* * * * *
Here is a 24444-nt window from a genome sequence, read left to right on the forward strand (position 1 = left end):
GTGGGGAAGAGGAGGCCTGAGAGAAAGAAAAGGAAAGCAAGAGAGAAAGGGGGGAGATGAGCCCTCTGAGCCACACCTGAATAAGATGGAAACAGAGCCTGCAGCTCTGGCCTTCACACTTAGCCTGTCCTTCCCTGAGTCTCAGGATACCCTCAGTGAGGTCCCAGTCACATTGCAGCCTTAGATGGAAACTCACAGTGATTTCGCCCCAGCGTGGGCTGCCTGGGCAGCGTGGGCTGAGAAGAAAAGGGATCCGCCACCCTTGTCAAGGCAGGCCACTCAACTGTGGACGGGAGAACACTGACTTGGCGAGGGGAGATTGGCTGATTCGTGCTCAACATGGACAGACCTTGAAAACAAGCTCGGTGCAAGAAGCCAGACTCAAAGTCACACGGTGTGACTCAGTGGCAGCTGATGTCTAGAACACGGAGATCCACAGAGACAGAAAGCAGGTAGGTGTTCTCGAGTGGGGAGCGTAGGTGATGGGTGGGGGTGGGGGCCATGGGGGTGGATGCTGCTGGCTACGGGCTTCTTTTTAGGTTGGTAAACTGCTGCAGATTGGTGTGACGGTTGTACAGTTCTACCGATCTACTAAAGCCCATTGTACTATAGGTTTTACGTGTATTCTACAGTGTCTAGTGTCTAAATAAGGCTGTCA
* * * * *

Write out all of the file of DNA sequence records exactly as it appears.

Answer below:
Here is a 24444-nt window from a genome sequence, read left to right on the forward strand (position 1 = left end):
GTGGGGAAGAGGAGGCCTGAGAGAAAGAAAAGGAAAGCAAGAGAGAAAGGGGGGAGATGAGCCCTCTGAGCCACACCTGAATAAGATGGAAACAGAGCCTGCAGCTCTGGCCTTCACACTTAGCCTGTCCTTCCCTGAGTCTCAGGATACCCTCAGTGAGGTCCCAGTCACATTGCAGCCTTAGATGGAAACTCACAGTGATTTCGCCCCAGCGTGGGCTGCCTGGGCAGCGTGGGCTGAGAAGAAAAGGGATCCGCCACCCTTGTCAAGGCAGGCCACTCAACTGTGGACGGGAGAACACTGACTTGGCGAGGGGAGATTGGCTGATTCGTGCTCAACATGGACAGACCTTGAAAACAAGCTCGGTGCAAGAAGCCAGACTCAAAGTCACACGGTGTGACTCAGTGGCAGCTGATGTCTAGAACACGGAGATCCACAGAGACAGAAAGCAGGTAGGTGTTCTCGAGTGGGGAGCGTAGGTGATGGGTGGGGGTGGGGGCCATGGGGGTGGATGCTGCTGGCTACGGGCTTCTTTTTAGGTTGGTAAACTGCTGCAGATTGGTGTGACGGTTGTACAGTTCTACCGATCTACTAAAGCCCATTGTACTATAGGTTTTACGTGTATTCTACAGTGTCTAGTGTCTAAATAAGGCTGTCA